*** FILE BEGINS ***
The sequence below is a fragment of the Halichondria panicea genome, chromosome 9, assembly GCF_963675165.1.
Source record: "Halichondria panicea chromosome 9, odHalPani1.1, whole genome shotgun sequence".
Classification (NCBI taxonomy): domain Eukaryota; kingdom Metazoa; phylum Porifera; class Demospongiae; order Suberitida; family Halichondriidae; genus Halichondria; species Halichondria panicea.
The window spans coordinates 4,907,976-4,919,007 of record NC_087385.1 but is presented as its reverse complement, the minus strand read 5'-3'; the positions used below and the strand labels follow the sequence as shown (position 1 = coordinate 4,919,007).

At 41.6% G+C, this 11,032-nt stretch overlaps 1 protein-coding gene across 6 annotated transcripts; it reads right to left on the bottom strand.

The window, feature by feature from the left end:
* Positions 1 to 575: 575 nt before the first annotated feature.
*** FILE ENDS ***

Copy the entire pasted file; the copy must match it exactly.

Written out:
The sequence below is a fragment of the Halichondria panicea genome, chromosome 9, assembly GCF_963675165.1.
Source record: "Halichondria panicea chromosome 9, odHalPani1.1, whole genome shotgun sequence".
Classification (NCBI taxonomy): domain Eukaryota; kingdom Metazoa; phylum Porifera; class Demospongiae; order Suberitida; family Halichondriidae; genus Halichondria; species Halichondria panicea.
The window spans coordinates 4,907,976-4,919,007 of record NC_087385.1 but is presented as its reverse complement, the minus strand read 5'-3'; the positions used below and the strand labels follow the sequence as shown (position 1 = coordinate 4,919,007).

At 41.6% G+C, this 11,032-nt stretch overlaps 1 protein-coding gene across 6 annotated transcripts; it reads right to left on the bottom strand.

The window, feature by feature from the left end:
* Positions 1 to 575: 575 nt before the first annotated feature.